Fillion says: ''I always put my faith in the capable hands of [Executive Producer] Andrew Marlowe and our talented writers, people who are far more talented than I am and who I think have handled this relationship quite deftly.'' —Sandra Gonzalez
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Marvel's Agents of S.H.I.E.L.D.
Premieres: Tuesday, Sept. 24, at 8 p.m. on ABC
Stars: Clark Gregg, Ming-Na Wen, Chloe Bennett, Brett Dalton
What to expect: A warm and witty adventure series that returns writer-director Joss Whedon (The Avengers) to the small screen. The show follows a team of secret government agents led by Agent Coulson (Gregg) who handle extraordinary crisis.
Executive Producer Jed Whedon says: ''If there's an alien attack, we can't show an entire city being bombarded by aliens, but we can tell the story of people in a building who witnessed it.'' —James Hibberd
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Premieres: Tuesday, Sept. 24, at 8 p.m. on CBS
Stars: Mark Harmon, Michael Weatherly, Cote de Pablo,
What to expect: The farewell to Ziva (de Pablo) begins and the audience will learn exactly what Gibbs (Harmon) was up to in the last minutes of the finale.
Executive Producer Gary Glasberg says: "We're going to let them think about what's happened and [Ziva's] absence, and then at some point?hopefully we'll find someone new that feels organic and adds chemistry to the team.'' —Sandra Gonzalez
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Premieres: Tuesday, Sept. 24, at 9 p.m. on CBS
Stars: LL Cool J, Chris O'Donnell, Eric Christian Olsen, Daniela Ruah
What to expect: Sam (LL Cool J) and Deeks (Olsen) are rescued from the hands of Russian arms dealer Iasak Sidorov (Timothy V. Murphy), but the effects of being tortured will be hard to shake.
Executive Producer Shane Brennan says: ''Episode 2 is three months later or four months later and there are still ripples in the pond.'' —Sandra Gonzalez
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Person of Interest
Premieres: Tuesday, Sept. 24, at 10 p.m. on CBS
Stars: Jim Caviezel, Michael Emerson, Taraji P. Henson
What to expect: The good news: Though its location is unknown, the Machine will still supply Reese (Caviezel) and Finch (Emerson) with irrelevant numbers. The bad: The device is also in touch with Amy Acker's unhinged hacker Root, who's just been bumped up to series regular.
Creator Jonathan Nolan says: On this summer's very POI-ish NSA scandal: ''Greg [Plageman, executive producer] and I are both insufferable at this point, because we keep crowing about how we predicted our nation's descent into an Orwellian nightmare.... We've got to pick our game up if we want to stay 15 minutes into the future.'' —Hillary Busis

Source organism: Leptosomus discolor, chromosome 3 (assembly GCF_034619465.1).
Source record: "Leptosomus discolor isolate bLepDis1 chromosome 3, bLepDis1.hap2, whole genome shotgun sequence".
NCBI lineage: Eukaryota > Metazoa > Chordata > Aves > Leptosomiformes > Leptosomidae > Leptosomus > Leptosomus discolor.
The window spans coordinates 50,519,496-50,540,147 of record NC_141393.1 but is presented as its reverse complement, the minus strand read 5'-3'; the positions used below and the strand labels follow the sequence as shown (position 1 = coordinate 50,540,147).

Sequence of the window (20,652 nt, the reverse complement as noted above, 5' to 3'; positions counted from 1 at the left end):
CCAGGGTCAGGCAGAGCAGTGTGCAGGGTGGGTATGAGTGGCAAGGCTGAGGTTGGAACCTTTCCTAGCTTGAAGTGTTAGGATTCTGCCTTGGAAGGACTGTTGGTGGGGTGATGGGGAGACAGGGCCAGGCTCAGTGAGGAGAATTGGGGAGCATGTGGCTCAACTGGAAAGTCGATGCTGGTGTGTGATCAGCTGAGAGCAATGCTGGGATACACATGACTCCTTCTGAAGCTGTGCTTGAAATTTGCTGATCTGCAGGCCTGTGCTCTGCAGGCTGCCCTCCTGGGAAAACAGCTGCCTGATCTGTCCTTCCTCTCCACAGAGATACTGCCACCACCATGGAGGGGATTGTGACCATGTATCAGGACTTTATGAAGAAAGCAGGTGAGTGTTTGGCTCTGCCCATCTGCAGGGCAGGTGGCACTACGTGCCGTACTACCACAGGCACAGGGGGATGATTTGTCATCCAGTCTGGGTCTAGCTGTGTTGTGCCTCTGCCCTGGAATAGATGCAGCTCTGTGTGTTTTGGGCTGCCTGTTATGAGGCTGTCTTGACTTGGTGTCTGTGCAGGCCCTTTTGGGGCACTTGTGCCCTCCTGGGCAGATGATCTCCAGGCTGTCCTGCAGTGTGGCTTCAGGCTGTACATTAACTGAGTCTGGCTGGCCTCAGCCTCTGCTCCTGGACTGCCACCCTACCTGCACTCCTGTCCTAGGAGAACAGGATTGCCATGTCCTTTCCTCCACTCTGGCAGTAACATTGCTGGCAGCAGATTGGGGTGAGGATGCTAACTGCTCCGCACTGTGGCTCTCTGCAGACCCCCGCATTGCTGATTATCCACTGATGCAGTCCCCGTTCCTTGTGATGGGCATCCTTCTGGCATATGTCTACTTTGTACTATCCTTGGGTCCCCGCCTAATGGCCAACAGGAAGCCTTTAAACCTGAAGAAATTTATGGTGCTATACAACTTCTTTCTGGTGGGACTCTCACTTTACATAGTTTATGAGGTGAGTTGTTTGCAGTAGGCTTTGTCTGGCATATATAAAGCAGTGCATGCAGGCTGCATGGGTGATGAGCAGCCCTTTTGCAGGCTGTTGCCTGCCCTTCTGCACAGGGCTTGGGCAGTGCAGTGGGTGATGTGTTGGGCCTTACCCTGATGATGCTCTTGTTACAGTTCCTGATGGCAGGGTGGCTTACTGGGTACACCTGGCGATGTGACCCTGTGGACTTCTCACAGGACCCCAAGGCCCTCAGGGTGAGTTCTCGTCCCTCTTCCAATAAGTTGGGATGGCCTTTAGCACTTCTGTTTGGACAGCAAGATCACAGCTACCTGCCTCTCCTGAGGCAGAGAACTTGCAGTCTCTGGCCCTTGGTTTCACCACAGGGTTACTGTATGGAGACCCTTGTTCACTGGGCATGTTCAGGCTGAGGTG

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Premieres: Tuesday, Sept. 24, at 10 p.m., on NBC
Stars: Jesse Spencer, Taylor Kinney, Monica Raymund
What to expect: Look for a surprise twist to turn the ''Severide (Kinney) is a babydaddy'' news on its head, the firehouse deals with cutbacks, and Casey (Spencer) and Dawson (Raymund) will come closer together as life sends yet another tough family situation their way.
Executive Producer Danielle Gelber says: ''Shay [Lauren German] is inherently a very strong person?she's also somebody who has a very strong sense of self, so we're not going to see a huge tailspin either way.'' —Sandra Gonzalez
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Premieres: Tuesday, Sept. 24, at 10 p.m. on ABC
Stars: Isiah Whitlock, Jr., Lorraine Bruce, Matt Long, Anastasia Phillips
What to expect: Seven gas station employees win a huge jackpot from the New York Lottery and discover that the money will change their lives in both good ways and bad, in this adaptation of the U.K. series The Syndicate.
Creator David Zabel says: ''They're very relatable regular folk, salt-of-the-earth Americans, and that's something you don't see covered too much in network TV.'' —Keith Staskiewicz
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Premieres: Wednesday, Sept. 25, at 8 p.m. on NBC
Stars: Billy Burke, Tracy Spiridakos, Giancarlo Esposito, Elizabeth Mitchell
What to expect: Texas! We jump in three months after those nukes in the season-one ender wipe the Monroe Republic and Georgia Federation off the map, and find Aaron (Zac Orth), Rachel (Mitchell), and Miles (Burke) hunkered down in the Lone Star State; the rest of the group splinters off in separate directions; and a shadowy organization claiming to be the U.S. government comes up from Cuba to take over the continent.
Creator Eric Kripke says: ''Baked into the genetics of so many Texans is [the history of] slapping on a gun and a star and being the law. So there's an entire, almost Texas Ranger-based government there.'' —Ray Rahman
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Law & Order: SVU
Premieres: Wednesday, Sept. 25, at 9 p.m. on NBC
Stars: Mariska Hargitay, Richard Belzer, Dann Florek, Ice-T
What to expect: Olivia's (Hargitay) trauma from being held hostage will inform an overarching arc for the season and the squad, but fans can still look forward to the weekly proceedings, which will tackle everything from racial profiling to a corrupt mayoral campaign.
Executive Producer Warren Leight says: ''Even in the world of stand-alones and one-offs of Law & Order you can't put your main characters through this and then have her show up for work the next week, and say, 'Hey, everyone! Anyone want coffee?' You know? This will change Olivia and that's the journey she's on for this season. That's different for us.'' —Lindsey Bahr
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Premieres: Wednesday, Sept. 25, at 9 p.m. on CBS